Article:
33 At noon, darkness came over the whole land until three in the afternoon. 34 And at three in the afternoon Jesus cried out in a loud voice, “Eloi, Eloi, lema sabachthani?” (which means “My God, my God, why have you forsaken me?”).
35 When some of those standing near heard this, they said, “Listen, he’s calling Elijah.”
36 Someone ran, filled a sponge with wine vinegar, put it on a staff, and offered it to Jesus to drink. “Now leave him alone. Let’s see if Elijah comes to take him down,” he said.
37 With a loud cry, Jesus breathed his last.
38 The curtain of the temple was torn in two from top to bottom. 39 And when the centurion, who stood there in front of Jesus, saw how he died, he said, “Surely this man was the Son of God!”
40 Some women were watching from a distance. Among them were Mary Magdalene, Mary the mother of James the younger and of Joseph, and Salome. 41 In Galilee these women had followed him and cared for his needs. Many other women who had come up with him to Jerusalem were also there.
I am not eloquent enough to convey the true “WOW” factor to the moment of Jesus’ death. There is no way to describe something that clearly when I was not there to witness it for myself. But the emotion shown through this passage in Mark really hits me hard – the centurion who recognized Jesus for what he truly was. It is just so heartbreaking that our salvation had to come through such wicked means.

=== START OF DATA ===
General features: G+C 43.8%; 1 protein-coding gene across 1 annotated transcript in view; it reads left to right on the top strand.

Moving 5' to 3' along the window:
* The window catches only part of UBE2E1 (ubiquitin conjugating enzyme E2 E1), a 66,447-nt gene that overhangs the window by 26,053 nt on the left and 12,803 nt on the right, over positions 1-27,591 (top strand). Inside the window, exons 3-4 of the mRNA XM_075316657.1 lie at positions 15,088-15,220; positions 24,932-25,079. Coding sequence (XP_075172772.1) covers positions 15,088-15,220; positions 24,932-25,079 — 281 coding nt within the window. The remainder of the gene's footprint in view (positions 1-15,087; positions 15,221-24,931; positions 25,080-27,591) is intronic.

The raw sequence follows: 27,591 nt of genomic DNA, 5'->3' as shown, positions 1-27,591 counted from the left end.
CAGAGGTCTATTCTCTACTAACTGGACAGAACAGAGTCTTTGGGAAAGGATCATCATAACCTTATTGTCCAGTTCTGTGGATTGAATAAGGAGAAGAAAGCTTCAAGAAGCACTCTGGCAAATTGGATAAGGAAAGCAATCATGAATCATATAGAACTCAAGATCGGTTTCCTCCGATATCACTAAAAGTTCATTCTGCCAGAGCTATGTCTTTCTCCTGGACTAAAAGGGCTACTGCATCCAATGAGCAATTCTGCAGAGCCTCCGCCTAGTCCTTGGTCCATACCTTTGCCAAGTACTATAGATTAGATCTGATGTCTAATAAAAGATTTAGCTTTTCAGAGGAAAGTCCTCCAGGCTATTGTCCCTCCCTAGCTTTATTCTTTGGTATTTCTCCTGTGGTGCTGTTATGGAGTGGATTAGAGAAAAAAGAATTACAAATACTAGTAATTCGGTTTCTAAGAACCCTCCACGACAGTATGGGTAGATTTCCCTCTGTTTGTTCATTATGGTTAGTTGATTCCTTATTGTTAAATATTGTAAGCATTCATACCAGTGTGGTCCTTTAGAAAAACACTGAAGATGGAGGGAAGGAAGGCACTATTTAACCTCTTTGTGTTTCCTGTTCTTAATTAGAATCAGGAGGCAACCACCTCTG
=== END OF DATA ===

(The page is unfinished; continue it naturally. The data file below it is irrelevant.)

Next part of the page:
The two big things that I really think about here is that it was dark from noon to three and it didn’t occur to the people mocking Jesus on the cross that he had anything to do with that – was it not an unusual occurrence for it to go from daylight to night during those hours?
And the other is of course the tearing of the temple’s curtain (or veil). Again obviously during Christ’s reign there were a lot of miraculous things that happened through Jesus and demons that would possess people, but I am pretty sure that the symbolism of the ripping of that curtain would have been pretty obvious to anyone that had been listening to Jesus teach.
For any of you not familiar with this passage, the curtain that I am referring to is one (this specific one is estimated to have been around 60 feet long) that divided the Holy Place in the temple from the Most Holy Place indicating that through Christ’s death we could now be in the presence of God.
To give you a feel for what it would take to tear this veil, it was described as being four inches thick and horses tied to each side of it could not pull it apart. And yet, at the very moment of Jesus’ passing this veil rips all the way in half. It is just incredible.
I am not going to pretend that I know everything there is to know about the Bible, about Jesus’ life – but I have been reading the bible since I was five years old, so I am very familiar with my own perceptions of the life of Christ. And I celebrate Good Friday as I do Easter – because of this horrible sacrifice of a truly perfect being, I have the opportunity to spend my life in the presence of God. Amazing.